What Breed of Horses are Used for Dressage?
The majority of dressage horses are warmblood horses. These horses originate in Europe. The term “warmblood” refers to a type of horse rather than a specific breed of horse. Whereas the term Thoroughbred does actually refer to a breed of horse. Many warmblood breeds are named for their region. Such as the Holsteiner, a popular breed of horse that is bred in the Holstein region of Germany.
Dressage Warmblood Horse Breeds
Warmbloods are typically powerful horses with a fairly heavy build. These horses have a much heavier body type than a Thoroughbred. The Thoroughbred is a very light bodied horse, bred for speed.
There are a variety of warmblood breeds. For example, the KWPN from the Netherlands. Or popular breeds from Germany including the Trakehner and the Westphalian. There is the Lipizzan horse from Spain. This breed is more widely known because of the fame and popularity of the world-renowned Spanish Riding School and their Lipizzan Stallions. The Lusitano from Portugal is also a horse with a long history of use as a dressage horse.
A horse’s conformation is important to their ability to develop through the levels of dressage. Depending on the level of advancement you wish to attain, the physical characteristics necessary in the horse change. Keep this in mind if you’re shopping for your next dressage partner. Speaking of shopping…
How Much Does a Dressage Horse Cost?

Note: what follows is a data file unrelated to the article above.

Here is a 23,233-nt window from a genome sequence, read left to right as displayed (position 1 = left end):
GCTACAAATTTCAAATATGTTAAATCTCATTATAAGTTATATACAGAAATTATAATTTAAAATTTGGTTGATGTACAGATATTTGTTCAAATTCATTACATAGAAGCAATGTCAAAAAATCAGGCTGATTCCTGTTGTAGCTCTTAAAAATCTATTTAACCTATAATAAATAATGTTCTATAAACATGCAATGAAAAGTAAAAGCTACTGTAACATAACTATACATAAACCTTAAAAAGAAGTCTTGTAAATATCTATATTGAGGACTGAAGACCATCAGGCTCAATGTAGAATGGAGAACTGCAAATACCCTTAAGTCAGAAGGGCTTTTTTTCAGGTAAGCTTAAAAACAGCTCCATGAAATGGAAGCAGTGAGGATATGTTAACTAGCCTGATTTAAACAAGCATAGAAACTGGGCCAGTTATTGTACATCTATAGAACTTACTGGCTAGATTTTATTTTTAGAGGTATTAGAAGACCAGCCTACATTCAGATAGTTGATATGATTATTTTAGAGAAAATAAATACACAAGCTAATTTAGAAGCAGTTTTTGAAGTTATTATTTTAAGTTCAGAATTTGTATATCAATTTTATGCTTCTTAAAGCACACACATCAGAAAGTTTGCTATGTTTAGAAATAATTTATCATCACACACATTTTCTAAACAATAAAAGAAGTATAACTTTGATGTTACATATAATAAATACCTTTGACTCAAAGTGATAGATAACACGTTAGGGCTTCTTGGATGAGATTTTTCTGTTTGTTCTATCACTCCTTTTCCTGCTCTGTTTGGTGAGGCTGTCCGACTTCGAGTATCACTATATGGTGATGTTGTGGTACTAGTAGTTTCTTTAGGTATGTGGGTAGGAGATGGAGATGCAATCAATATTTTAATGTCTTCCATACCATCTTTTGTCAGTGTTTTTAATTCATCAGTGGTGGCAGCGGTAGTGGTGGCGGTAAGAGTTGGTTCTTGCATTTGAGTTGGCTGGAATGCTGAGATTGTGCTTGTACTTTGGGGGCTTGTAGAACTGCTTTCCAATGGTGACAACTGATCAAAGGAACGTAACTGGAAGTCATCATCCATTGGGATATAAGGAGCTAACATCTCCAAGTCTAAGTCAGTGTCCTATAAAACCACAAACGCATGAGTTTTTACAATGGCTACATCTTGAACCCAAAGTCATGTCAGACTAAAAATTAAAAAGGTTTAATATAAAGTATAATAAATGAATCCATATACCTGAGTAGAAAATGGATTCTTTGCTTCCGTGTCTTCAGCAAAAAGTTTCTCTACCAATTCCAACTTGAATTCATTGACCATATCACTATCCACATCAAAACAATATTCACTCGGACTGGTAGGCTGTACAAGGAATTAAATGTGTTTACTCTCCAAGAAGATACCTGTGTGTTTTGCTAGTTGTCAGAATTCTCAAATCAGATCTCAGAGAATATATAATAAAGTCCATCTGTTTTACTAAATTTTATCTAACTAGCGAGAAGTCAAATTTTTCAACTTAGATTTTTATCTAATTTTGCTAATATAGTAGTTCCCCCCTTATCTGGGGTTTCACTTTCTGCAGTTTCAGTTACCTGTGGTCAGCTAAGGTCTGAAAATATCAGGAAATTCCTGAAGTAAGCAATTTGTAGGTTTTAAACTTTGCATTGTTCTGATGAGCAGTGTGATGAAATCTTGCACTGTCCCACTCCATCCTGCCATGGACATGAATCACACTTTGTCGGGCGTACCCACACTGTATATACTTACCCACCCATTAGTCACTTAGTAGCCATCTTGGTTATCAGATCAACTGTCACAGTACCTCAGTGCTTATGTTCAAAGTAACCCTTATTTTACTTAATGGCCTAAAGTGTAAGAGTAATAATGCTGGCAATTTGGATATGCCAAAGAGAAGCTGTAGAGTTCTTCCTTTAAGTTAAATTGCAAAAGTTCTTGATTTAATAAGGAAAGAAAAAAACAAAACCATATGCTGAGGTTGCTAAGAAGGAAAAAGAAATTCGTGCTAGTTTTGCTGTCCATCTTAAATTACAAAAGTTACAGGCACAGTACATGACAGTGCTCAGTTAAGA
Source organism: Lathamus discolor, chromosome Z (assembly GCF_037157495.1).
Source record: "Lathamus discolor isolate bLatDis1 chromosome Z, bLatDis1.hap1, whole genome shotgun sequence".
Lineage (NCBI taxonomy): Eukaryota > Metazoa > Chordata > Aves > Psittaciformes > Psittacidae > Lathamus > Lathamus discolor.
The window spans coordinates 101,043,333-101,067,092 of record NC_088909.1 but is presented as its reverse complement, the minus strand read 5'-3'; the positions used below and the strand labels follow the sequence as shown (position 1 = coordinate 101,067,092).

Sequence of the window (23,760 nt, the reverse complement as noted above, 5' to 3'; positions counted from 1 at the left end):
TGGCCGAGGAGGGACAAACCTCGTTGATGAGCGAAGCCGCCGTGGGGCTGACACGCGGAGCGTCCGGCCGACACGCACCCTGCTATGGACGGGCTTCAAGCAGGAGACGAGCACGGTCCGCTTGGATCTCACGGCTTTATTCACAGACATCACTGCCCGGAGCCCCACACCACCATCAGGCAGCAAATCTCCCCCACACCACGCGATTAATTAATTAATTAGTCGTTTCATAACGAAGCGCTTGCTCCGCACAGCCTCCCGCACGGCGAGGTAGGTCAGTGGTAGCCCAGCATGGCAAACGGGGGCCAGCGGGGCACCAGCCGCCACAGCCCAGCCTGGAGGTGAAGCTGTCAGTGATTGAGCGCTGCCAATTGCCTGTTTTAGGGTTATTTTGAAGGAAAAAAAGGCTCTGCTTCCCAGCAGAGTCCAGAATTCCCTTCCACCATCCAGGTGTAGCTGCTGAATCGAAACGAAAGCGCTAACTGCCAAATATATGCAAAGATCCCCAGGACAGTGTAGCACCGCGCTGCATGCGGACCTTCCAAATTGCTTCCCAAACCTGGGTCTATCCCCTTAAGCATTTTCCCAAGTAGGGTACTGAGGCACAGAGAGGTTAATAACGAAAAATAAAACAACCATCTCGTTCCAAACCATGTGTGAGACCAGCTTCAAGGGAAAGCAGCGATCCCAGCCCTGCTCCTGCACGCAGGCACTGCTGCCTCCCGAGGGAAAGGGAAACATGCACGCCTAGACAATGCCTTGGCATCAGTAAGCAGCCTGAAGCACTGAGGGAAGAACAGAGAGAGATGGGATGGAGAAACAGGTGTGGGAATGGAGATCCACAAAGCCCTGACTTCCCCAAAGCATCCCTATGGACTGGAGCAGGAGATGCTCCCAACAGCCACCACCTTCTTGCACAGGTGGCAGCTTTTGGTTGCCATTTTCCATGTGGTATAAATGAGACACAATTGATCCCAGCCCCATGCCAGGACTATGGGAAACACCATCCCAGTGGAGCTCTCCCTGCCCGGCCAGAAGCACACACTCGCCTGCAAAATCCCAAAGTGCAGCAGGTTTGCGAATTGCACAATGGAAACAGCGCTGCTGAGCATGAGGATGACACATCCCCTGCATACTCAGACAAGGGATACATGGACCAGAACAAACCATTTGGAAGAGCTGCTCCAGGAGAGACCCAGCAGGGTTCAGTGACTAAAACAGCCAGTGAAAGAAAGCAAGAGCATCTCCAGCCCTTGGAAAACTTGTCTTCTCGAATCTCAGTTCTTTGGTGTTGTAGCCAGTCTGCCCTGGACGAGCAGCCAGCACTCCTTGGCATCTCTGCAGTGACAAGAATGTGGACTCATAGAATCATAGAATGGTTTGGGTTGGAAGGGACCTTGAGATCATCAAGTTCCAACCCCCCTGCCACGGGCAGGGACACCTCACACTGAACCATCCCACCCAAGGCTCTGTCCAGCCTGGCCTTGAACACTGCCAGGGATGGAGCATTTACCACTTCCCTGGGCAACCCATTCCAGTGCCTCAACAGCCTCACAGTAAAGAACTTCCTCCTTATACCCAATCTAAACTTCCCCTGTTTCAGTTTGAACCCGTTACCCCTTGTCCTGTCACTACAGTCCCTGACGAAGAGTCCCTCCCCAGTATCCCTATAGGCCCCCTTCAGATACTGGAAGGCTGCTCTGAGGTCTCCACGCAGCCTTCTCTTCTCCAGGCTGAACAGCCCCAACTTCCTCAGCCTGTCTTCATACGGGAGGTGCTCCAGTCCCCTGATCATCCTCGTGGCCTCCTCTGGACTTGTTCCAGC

The cost of a dressage horse varies greatly. Factors include the level of training, breed, the caliber of the movement the horse is able to perform (not all Medium Trots are the same), age, experience, competition results, and purpose (pleasure or competition). For more on this, see my post Top 3 Things to Consider When Buying a Horse.
What is the Typical Dressage Arena Size?
A dressage arena typically referred to as a “Court” measures 20 meters x 60 meters.. Within the Court are letters delineating specific locations where the required movements are to be performed. This standardized system of the dressage court is key to productive training.
The letters are:
A and C marking the middle of the two short sides
B and E marking the middle of the two long sides
M, F, K, and H are on the long sides marking 6 meters from the ends of the arena. The letters D and G are level with these but located on the centerline.
X is the center point of the arena.
The simple phrase that helps me to remember the order the letters are in is this: A Fat Black Mother Cat Had Eleven Kittens. I chanted this phrase to myself over and over before my first “big” lesson.
My Journey with Dressage
I’m currently training my horse Dylan, an 8-year-old KWPN gelding, with the help of Mette Rozencranz. It’s a wonderful journey that’s just getting started…